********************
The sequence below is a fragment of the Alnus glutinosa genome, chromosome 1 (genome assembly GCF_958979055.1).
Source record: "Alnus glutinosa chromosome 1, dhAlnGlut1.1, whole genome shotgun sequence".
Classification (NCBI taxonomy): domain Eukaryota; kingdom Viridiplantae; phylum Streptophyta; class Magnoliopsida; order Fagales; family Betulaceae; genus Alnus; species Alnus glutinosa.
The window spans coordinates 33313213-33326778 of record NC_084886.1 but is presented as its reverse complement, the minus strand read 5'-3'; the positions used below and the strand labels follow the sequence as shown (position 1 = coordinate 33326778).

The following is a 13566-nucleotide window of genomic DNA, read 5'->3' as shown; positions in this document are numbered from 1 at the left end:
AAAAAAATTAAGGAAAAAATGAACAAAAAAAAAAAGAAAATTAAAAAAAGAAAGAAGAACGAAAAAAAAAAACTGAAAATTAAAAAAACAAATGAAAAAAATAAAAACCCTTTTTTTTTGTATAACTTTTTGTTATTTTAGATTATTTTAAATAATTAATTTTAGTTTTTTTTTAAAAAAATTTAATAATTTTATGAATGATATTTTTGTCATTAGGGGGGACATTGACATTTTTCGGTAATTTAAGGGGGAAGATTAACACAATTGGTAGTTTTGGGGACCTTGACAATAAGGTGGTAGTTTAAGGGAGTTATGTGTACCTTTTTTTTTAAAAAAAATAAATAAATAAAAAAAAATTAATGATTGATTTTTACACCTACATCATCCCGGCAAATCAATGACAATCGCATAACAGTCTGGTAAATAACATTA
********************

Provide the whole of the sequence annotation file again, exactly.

The sequence below is a fragment of the Alnus glutinosa genome, chromosome 1 (genome assembly GCF_958979055.1).
Source record: "Alnus glutinosa chromosome 1, dhAlnGlut1.1, whole genome shotgun sequence".
Classification (NCBI taxonomy): domain Eukaryota; kingdom Viridiplantae; phylum Streptophyta; class Magnoliopsida; order Fagales; family Betulaceae; genus Alnus; species Alnus glutinosa.
The window spans coordinates 33313213-33326778 of record NC_084886.1 but is presented as its reverse complement, the minus strand read 5'-3'; the positions used below and the strand labels follow the sequence as shown (position 1 = coordinate 33326778).

The following is a 13566-nucleotide window of genomic DNA, read 5'->3' as shown; positions in this document are numbered from 1 at the left end:
AAAAAAATTAAGGAAAAAATGAACAAAAAAAAAAAGAAAATTAAAAAAAGAAAGAAGAACGAAAAAAAAAAACTGAAAATTAAAAAAACAAATGAAAAAAATAAAAACCCTTTTTTTTTGTATAACTTTTTGTTATTTTAGATTATTTTAAATAATTAATTTTAGTTTTTTTTTAAAAAAATTTAATAATTTTATGAATGATATTTTTGTCATTAGGGGGGACATTGACATTTTTCGGTAATTTAAGGGGGAAGATTAACACAATTGGTAGTTTTGGGGACCTTGACAATAAGGTGGTAGTTTAAGGGAGTTATGTGTACCTTTTTTTTTAAAAAAAATAAATAAATAAAAAAAAATTAATGATTGATTTTTACACCTACATCATCCCGGCAAATCAATGACAATCGCATAACAGTCTGGTAAATAACATTA